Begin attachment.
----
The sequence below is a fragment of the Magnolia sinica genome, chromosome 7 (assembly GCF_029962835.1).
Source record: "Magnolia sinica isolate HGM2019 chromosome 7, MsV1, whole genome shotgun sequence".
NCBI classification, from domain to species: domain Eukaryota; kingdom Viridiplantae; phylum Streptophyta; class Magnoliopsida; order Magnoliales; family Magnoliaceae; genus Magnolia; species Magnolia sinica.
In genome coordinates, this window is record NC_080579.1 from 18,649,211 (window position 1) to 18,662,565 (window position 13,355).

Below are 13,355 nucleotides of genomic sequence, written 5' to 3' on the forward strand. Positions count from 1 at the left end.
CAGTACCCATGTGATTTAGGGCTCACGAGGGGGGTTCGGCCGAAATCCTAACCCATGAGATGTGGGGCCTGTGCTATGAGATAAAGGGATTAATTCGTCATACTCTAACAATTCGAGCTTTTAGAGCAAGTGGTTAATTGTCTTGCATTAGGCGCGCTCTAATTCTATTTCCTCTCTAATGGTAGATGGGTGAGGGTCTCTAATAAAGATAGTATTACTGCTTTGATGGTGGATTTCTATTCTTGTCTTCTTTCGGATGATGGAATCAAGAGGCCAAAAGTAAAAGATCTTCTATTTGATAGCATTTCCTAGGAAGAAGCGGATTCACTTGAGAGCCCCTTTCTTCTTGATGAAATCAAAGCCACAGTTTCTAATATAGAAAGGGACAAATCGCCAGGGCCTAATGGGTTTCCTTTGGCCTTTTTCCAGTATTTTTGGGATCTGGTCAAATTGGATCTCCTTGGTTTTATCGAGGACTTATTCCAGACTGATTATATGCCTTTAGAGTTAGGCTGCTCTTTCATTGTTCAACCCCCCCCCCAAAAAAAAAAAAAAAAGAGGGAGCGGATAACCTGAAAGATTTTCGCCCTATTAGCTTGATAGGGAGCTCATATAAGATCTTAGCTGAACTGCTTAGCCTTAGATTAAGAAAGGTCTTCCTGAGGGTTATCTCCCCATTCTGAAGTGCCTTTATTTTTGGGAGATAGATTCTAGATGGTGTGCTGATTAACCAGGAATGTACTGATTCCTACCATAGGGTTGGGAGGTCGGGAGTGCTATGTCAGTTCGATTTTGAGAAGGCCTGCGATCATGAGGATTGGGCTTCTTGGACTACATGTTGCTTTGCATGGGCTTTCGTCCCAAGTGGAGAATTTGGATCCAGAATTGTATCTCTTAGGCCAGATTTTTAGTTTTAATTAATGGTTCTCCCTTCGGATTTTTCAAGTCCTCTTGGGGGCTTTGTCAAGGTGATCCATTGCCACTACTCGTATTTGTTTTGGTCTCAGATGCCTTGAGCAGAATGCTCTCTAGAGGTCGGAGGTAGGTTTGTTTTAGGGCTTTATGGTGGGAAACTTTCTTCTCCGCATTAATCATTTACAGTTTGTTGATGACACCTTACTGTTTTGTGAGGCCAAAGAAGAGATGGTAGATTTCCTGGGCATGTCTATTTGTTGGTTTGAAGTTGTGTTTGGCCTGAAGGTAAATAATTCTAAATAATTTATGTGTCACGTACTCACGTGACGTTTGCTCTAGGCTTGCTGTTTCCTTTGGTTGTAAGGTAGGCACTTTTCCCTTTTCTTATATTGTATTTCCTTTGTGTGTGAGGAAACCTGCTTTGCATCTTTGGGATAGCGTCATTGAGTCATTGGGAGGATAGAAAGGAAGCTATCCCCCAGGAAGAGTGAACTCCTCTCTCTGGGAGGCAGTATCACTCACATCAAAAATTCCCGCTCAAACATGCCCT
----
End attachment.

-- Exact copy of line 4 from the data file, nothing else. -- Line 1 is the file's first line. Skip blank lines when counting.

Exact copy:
In genome coordinates, this window is record NC_080579.1 from 18,649,211 (window position 1) to 18,662,565 (window position 13,355).